PIA18338: Titan's Accent Mark
 Target Name:  Titan
 Is a satellite of:  Saturn
 Mission:  Cassini-Huygens
 Spacecraft:  Cassini Orbiter
 Instrument:  ISS - Narrow Angle
 Product Size:  981 x 978 pixels (w x h)
 Produced By:  Cassini Imaging Team
 Full-Res TIFF:  PIA18338.tif (256 kB)
 Full-Res JPEG:  PIA18338.jpg (17.52 kB)

Click on the image above to download a moderately sized image in JPEG format (possibly reduced in size from original)

Original Caption Released with Image:

A coincidence of viewing angle makes Pandora appear to be hovering over Titan, almost like an accent mark.

Little Pandora is much closer to Cassini than hazy Titan in this view. (Titan is nearly three times farther away.) Even so, Titan (3,200 miles or 5,150 kilometers across) dwarfs Pandora (50 miles or 81 kilometers across). This gives us some sense of the diversity in sizes, and shapes, of Saturn's many moons.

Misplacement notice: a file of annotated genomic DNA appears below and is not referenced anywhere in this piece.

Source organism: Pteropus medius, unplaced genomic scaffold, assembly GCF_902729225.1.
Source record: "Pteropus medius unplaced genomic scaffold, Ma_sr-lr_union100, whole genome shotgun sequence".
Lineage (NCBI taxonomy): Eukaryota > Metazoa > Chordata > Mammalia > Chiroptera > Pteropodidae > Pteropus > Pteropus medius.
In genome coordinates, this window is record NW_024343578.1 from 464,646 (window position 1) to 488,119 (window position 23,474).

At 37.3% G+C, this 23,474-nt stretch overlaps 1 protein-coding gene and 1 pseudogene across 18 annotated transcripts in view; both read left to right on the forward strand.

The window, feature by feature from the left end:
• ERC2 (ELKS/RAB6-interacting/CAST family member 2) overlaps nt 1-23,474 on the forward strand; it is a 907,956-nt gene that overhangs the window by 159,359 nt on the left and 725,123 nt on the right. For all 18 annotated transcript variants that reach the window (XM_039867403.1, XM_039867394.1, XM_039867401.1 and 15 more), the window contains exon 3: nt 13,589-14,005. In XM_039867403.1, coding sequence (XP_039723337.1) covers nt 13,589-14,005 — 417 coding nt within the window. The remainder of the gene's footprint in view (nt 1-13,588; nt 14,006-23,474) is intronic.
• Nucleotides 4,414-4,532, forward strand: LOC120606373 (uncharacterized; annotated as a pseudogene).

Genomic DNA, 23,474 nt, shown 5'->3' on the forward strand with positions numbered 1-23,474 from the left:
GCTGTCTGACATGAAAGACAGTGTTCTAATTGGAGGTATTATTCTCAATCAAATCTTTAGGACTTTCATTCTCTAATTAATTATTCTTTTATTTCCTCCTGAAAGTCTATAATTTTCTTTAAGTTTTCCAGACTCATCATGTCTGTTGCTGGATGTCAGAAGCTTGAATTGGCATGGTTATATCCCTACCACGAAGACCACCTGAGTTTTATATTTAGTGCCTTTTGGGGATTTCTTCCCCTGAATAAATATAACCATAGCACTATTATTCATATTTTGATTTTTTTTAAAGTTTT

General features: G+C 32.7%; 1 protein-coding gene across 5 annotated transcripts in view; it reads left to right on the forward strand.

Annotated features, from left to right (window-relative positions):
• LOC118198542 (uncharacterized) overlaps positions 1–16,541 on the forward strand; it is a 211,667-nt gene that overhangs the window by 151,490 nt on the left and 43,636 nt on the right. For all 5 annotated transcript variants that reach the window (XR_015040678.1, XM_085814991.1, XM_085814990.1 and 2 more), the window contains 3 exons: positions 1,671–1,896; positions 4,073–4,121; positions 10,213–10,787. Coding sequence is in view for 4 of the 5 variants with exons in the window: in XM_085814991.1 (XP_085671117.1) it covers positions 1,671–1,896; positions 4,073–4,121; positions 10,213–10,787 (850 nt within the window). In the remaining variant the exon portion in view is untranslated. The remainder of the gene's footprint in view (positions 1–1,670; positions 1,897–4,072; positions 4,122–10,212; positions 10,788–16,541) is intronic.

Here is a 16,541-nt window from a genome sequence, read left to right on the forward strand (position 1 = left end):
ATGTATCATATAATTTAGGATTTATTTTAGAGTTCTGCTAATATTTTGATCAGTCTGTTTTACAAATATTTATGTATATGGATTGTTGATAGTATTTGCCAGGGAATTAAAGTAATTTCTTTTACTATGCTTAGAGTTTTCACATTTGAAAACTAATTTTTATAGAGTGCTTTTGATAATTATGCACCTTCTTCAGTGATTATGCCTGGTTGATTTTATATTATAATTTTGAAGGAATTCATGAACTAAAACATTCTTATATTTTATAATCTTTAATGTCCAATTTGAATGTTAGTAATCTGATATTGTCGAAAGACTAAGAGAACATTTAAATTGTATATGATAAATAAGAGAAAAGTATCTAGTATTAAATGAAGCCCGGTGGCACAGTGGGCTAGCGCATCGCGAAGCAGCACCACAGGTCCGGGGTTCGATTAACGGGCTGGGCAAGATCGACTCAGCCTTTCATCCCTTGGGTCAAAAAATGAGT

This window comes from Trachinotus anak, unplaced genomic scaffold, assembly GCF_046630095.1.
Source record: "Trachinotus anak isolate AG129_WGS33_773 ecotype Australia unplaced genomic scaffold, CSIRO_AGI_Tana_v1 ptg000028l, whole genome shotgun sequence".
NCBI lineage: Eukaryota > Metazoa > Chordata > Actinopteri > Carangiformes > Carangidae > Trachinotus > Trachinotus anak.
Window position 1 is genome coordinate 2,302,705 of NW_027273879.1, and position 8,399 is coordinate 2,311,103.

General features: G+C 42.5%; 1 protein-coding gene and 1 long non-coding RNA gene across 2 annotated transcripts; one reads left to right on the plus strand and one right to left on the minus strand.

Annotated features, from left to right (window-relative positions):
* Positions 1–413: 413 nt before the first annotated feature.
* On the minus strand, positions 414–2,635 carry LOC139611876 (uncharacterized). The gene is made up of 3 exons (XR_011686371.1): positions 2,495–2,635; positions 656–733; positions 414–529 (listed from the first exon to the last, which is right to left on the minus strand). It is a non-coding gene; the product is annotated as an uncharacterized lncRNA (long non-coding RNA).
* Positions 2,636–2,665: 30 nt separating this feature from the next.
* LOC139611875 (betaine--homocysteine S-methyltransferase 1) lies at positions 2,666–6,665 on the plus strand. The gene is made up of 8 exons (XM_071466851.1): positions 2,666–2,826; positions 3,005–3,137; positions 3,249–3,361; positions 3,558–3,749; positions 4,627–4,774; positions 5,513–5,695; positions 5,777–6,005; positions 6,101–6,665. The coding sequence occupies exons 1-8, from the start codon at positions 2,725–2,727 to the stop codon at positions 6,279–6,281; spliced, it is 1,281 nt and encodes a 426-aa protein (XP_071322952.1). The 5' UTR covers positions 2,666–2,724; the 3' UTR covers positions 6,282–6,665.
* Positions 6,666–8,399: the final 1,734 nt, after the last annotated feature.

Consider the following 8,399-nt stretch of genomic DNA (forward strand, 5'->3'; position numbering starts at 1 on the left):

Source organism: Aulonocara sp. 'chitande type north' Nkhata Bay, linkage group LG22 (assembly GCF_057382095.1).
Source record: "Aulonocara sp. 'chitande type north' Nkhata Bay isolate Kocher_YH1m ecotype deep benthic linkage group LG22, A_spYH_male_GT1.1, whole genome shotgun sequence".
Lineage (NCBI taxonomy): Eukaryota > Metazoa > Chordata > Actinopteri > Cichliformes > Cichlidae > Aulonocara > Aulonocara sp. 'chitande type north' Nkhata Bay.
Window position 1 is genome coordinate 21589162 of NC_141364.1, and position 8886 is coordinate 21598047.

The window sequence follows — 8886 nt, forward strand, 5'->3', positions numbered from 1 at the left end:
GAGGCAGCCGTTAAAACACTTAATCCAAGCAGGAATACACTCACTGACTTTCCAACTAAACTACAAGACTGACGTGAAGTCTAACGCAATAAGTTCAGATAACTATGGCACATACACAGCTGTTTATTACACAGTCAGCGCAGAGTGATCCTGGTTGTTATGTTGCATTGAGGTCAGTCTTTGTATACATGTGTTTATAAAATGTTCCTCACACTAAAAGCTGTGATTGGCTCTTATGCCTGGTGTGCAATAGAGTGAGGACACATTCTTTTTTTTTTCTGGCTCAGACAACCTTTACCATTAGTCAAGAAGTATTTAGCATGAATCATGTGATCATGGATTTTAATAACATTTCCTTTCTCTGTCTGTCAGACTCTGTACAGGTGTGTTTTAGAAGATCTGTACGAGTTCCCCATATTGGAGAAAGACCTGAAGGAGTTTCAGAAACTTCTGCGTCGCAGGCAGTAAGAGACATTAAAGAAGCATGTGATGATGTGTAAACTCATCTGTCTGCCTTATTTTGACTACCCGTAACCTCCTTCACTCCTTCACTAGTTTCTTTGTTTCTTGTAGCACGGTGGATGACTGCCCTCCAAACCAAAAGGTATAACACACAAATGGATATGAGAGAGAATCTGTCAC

North on Titan is up and rotated 19 degrees to the right. The image was taken in visible green light with the Cassini spacecraft narrow-angle camera on July 4, 2015.

The view was acquired at a distance of approximately 1.2 million miles (1.9 million kilometers) from Titan. Image scale is 7 miles (12 kilometers) per pixel on Titan. Pandora is at a distance of 436,000 miles (698,000 kilometers) away from the spacecraft. The scale on Pandora is about 3 miles (4 kilometers) per pixel.

The Cassini mission is a cooperative project of NASA, ESA (the European Space Agency) and the Italian Space Agency. The Jet Propulsion Laboratory, a division of the California Institute of Technology in Pasadena, manages the mission for NASA's Science Mission Directorate, Washington. The Cassini orbiter and its two onboard cameras were designed, developed and assembled at JPL. The imaging operations center is based at the Space Science Institute in Boulder, Colorado.

For more information about the Cassini-Huygens mission visit http://saturn.jpl.nasa.gov and http://www.nasa.gov/cassini. The Cassini imaging team homepage is at http://ciclops.org.

Image Credit:
NASA/JPL-Caltech/Space Science Institute

Image Addition Date: